Leaving Archer River.
We all got up just after dawn to a magnificant sunrise on the river.
The ride out of camp was fabulous — washouts and fun dips galore. I need to find plenty of roads like this near me! I could have ridden this section all day.
Me coming out of camp:
I’m pretty sure that I’m sticking my tongue out at Peter in this photo:
We continued south on the Peninsula Development Road for another 60km towards Coen, one of the largest towns on the Cape. This section of the road was pretty uneventful — the usual bauxite, corrugation, and cow sighting. The “DIP” sign is the natural foliage of the Peninsula Development Road, and they’re out in force along this section. They’re tricky buggers, too — I’d wonder why a dip was even called out in the first place, and then the next one would have 6″ of running water and I’d soak myself through. It was generally best to slow down to 30kph or so for each dip sign, regardless of what the terrain wound up being.
The last few kilometers into Coen are paved, a novel experience after three full days of only off-roading. The TTR-230 did eventually make it up to 115kph, but keeping things below 85kph ensured that I didn’t feel like I was having dental work done.
Waiting at a relay point just inside of Coen:
We fueled up the bikes and ourselves in Coen next to the famed Exchange Hotel, to which people have long prepended an “S”. The Sexchange Hotel was unfortunately not open at the time, so we had to content ourselves with photos.
Coen is a gold rush town, originally settled in the 1870s but things didn’t really heat up until 1893 when the Great Northern gold mine opened. The Overland Telegraph Line went through in 1884, sealing Coen’s fate as a township and stopping point on the way north.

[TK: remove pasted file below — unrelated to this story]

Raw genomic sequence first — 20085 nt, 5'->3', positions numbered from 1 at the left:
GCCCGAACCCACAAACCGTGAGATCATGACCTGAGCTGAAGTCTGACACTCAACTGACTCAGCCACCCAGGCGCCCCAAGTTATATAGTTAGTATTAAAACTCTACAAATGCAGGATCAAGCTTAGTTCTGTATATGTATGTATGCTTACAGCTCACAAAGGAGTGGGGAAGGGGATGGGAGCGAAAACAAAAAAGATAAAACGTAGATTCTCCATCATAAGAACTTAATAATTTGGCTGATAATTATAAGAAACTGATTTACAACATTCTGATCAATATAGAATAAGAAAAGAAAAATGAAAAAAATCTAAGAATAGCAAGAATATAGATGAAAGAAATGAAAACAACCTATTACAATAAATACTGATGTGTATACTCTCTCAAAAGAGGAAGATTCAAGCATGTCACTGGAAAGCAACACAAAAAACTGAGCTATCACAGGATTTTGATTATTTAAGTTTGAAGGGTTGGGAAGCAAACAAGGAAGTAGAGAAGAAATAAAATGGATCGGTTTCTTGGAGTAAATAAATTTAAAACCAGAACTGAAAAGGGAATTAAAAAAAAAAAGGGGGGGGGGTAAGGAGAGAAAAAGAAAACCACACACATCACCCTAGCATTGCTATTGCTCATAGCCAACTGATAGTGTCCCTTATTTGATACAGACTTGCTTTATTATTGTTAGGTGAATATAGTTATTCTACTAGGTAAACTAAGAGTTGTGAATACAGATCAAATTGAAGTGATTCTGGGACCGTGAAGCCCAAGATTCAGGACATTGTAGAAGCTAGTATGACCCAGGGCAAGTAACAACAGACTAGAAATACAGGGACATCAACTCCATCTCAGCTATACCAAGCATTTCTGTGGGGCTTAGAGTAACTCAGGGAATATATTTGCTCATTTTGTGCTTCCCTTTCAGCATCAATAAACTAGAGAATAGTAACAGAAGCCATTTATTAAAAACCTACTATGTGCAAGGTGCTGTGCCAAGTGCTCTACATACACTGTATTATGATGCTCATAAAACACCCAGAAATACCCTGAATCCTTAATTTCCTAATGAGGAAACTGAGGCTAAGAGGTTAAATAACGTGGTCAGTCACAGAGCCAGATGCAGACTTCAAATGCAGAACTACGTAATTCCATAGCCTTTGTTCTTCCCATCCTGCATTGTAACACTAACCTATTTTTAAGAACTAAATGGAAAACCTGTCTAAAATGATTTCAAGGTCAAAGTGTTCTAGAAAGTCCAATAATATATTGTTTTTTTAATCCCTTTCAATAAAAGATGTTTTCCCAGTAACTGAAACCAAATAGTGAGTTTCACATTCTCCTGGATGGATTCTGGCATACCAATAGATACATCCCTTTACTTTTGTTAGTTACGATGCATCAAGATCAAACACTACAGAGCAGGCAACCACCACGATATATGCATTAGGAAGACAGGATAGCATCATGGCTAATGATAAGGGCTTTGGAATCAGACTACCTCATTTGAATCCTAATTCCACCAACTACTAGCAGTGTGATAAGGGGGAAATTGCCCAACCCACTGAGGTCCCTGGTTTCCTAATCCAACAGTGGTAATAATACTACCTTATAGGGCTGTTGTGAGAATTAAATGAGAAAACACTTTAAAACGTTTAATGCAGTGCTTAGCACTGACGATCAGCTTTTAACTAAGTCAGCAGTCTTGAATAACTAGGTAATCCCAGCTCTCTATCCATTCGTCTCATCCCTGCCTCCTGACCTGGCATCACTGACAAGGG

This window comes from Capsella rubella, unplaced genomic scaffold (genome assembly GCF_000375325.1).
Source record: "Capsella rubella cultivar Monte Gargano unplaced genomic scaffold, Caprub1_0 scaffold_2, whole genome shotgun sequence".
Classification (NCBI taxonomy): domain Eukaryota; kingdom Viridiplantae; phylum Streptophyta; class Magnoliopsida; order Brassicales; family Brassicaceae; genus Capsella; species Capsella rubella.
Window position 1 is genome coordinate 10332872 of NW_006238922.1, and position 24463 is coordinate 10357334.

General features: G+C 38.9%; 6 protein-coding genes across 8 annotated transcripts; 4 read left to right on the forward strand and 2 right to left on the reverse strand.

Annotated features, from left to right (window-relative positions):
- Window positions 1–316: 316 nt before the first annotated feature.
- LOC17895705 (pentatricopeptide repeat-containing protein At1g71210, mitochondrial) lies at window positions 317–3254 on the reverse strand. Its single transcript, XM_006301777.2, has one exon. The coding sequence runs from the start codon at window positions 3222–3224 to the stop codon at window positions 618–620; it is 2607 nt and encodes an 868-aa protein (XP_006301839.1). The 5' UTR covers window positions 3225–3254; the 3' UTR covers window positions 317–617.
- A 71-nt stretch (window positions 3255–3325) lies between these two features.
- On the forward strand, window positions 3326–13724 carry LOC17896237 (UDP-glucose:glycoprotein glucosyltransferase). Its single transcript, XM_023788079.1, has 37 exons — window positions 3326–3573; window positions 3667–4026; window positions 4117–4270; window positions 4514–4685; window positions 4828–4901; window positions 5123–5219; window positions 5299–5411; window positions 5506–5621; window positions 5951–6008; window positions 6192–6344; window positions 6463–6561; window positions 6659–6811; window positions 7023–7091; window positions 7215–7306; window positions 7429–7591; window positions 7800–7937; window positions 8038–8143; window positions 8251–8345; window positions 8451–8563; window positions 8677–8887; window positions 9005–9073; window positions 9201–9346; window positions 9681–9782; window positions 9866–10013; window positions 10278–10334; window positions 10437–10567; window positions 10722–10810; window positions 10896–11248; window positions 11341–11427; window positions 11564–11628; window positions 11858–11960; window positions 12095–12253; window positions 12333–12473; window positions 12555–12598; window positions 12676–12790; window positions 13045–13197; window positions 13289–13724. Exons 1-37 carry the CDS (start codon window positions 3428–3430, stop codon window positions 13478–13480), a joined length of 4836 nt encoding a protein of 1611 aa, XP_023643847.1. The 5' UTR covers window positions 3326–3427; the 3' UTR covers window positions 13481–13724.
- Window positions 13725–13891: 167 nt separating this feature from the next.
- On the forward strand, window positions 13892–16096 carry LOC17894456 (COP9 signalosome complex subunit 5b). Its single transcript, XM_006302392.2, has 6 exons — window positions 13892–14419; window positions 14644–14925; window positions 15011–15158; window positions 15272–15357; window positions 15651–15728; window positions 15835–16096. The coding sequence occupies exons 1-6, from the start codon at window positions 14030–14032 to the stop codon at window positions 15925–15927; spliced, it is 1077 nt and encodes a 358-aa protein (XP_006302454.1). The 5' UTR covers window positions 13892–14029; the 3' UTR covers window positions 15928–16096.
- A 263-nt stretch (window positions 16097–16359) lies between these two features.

More of the same.
The Peninsula Development Road between Coen and Musgrave, all 107km of it, is very very similar. Imagine a loop of a 10km section of road, comprising “DIP” signs (with the occasional “FLOODWAY” thrown in for variety), red corrugated bauxite, occasional slivers of pavement, and sporadic white chalky dusty bits. Replay that loop over and over for 110km and you’ve got the Peninsula Development Road from Coen to Musgrave. It’s not a bad road — certainly more interesting than, say, Nebraska — but you do start to understand and appreciate why most of the “DIP” signs are altered with pithy sayings to break the monotony.
I did see one snake along the way, curled up along the roadside. As it slithered away when I passed, I saw that it was about an inch and a half in diameter, smaller than Fluffy, and mostly black with some green. I didn’t stop.
Musgrave Roadhouse, built in 1887, used to be a fortress telegraph station. 120 years later, it sells fuel and minor supplies to travelers and provides a nice shady spot for lunchtime sandwiches.
Mileage (kilometerage?) marker at Musgrave Roadhouse:
Shortly after lunch, our group was stopped by two construction crews who needed to let graders through. The second time, I arrived on my own, prompting the worker to exclaim, “it’s a lady!”, which pleased me to no end.